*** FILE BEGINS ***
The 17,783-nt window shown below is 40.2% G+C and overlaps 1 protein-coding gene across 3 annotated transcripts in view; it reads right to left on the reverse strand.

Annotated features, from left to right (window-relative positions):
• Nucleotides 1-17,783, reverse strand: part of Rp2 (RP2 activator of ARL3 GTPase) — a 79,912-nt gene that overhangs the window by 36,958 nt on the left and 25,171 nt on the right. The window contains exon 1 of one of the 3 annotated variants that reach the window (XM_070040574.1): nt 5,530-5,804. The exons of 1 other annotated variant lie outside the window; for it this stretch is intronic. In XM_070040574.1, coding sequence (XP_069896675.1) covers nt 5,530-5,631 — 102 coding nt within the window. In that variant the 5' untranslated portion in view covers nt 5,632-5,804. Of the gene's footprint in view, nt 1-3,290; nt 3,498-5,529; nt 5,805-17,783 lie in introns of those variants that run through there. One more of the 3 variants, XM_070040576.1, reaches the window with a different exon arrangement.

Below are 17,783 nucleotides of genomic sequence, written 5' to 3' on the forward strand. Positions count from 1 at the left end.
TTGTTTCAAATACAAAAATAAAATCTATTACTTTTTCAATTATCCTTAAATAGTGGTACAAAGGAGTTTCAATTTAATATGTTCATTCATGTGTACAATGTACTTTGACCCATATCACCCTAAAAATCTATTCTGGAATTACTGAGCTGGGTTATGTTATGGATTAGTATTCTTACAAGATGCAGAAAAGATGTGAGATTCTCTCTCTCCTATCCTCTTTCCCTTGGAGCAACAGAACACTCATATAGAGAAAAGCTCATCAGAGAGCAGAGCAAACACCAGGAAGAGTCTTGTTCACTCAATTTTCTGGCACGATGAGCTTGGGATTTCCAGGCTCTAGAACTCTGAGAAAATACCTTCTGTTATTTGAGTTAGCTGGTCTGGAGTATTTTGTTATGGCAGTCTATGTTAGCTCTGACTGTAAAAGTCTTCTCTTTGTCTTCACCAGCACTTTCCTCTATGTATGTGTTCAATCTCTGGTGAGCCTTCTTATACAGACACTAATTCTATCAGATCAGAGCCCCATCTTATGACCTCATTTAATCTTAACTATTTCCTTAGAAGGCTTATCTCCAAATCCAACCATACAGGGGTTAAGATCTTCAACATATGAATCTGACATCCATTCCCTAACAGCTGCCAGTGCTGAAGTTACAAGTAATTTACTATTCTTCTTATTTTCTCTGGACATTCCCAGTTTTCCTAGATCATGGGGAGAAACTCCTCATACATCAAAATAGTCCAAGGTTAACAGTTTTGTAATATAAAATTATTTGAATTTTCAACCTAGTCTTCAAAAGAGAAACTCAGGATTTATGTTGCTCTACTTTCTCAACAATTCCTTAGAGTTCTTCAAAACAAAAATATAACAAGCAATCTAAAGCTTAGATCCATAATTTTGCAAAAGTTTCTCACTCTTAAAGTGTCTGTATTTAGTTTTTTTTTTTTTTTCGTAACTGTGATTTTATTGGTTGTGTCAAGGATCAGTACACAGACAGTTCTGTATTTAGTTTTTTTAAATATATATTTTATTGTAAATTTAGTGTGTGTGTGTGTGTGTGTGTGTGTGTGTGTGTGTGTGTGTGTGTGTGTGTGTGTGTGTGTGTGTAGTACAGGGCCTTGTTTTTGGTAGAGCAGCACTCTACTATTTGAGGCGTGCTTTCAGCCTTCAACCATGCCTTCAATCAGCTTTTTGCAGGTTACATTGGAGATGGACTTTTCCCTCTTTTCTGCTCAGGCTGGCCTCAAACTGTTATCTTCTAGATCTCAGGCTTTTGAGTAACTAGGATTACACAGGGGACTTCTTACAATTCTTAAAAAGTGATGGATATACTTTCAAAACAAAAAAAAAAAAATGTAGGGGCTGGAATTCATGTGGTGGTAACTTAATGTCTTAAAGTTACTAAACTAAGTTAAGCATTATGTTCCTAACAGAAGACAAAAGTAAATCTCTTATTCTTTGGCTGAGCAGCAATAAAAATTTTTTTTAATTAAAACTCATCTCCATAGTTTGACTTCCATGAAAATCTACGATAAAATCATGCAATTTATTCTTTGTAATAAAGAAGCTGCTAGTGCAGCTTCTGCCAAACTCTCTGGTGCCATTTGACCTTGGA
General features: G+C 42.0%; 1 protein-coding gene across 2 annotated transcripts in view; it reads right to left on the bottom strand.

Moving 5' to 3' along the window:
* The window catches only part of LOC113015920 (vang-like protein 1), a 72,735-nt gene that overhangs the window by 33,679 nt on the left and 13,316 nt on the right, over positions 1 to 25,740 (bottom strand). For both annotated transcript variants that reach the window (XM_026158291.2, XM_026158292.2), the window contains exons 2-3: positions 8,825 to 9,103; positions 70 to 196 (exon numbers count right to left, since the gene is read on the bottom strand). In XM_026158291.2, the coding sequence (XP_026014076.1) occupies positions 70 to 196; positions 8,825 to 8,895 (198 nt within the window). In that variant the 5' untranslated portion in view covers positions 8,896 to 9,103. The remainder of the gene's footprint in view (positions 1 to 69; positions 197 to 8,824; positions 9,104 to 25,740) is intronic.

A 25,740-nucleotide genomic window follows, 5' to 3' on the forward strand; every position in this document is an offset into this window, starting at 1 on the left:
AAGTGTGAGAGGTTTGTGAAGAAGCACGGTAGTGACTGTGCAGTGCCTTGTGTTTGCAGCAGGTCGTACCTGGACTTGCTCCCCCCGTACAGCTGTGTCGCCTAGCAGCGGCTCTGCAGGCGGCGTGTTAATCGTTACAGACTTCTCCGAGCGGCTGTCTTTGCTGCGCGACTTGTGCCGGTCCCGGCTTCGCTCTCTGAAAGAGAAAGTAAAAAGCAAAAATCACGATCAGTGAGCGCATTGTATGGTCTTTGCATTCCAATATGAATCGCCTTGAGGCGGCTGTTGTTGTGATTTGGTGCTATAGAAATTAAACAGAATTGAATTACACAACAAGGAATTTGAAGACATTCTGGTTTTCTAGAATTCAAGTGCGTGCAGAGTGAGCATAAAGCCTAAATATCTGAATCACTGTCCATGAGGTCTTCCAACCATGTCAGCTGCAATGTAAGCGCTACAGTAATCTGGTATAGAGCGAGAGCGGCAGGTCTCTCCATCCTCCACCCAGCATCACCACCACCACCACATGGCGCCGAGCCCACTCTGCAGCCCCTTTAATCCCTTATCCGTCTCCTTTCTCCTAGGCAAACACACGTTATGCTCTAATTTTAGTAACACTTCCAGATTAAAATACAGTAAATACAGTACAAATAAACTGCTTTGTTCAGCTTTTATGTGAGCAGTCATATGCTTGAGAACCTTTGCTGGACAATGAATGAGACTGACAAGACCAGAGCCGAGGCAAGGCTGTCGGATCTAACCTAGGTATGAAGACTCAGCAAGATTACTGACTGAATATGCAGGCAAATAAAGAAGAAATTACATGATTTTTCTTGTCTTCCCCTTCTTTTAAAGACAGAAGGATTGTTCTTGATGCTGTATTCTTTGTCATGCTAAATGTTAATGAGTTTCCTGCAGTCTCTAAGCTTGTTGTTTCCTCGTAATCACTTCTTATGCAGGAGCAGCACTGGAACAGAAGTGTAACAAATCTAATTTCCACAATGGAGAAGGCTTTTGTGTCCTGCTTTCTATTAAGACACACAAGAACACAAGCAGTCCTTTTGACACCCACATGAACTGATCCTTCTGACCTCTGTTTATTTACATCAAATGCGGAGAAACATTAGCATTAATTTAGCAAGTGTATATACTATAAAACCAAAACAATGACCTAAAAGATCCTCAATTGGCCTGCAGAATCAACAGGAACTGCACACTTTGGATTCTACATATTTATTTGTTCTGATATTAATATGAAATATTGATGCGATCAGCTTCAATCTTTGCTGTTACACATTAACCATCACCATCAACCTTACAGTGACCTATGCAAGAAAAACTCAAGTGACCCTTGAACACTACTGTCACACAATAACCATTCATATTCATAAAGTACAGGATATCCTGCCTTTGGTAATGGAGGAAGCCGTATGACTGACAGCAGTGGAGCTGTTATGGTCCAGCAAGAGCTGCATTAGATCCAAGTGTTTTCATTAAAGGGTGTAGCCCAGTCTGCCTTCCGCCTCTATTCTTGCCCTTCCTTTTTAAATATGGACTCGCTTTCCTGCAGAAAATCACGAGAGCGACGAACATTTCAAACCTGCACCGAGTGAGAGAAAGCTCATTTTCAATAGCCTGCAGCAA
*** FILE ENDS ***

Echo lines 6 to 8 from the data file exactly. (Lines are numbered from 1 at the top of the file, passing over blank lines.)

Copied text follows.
General features: G+C 42.0%; 1 protein-coding gene across 2 annotated transcripts in view; it reads right to left on the bottom strand.

Moving 5' to 3' along the window:
* The window catches only part of LOC113015920 (vang-like protein 1), a 72,735-nt gene that overhangs the window by 33,679 nt on the left and 13,316 nt on the right, over positions 1 to 25,740 (bottom strand). For both annotated transcript variants that reach the window (XM_026158291.2, XM_026158292.2), the window contains exons 2-3: positions 8,825 to 9,103; positions 70 to 196 (exon numbers count right to left, since the gene is read on the bottom strand). In XM_026158291.2, the coding sequence (XP_026014076.1) occupies positions 70 to 196; positions 8,825 to 8,895 (198 nt within the window). In that variant the 5' untranslated portion in view covers positions 8,896 to 9,103. The remainder of the gene's footprint in view (positions 1 to 69; positions 197 to 8,824; positions 9,104 to 25,740) is intronic.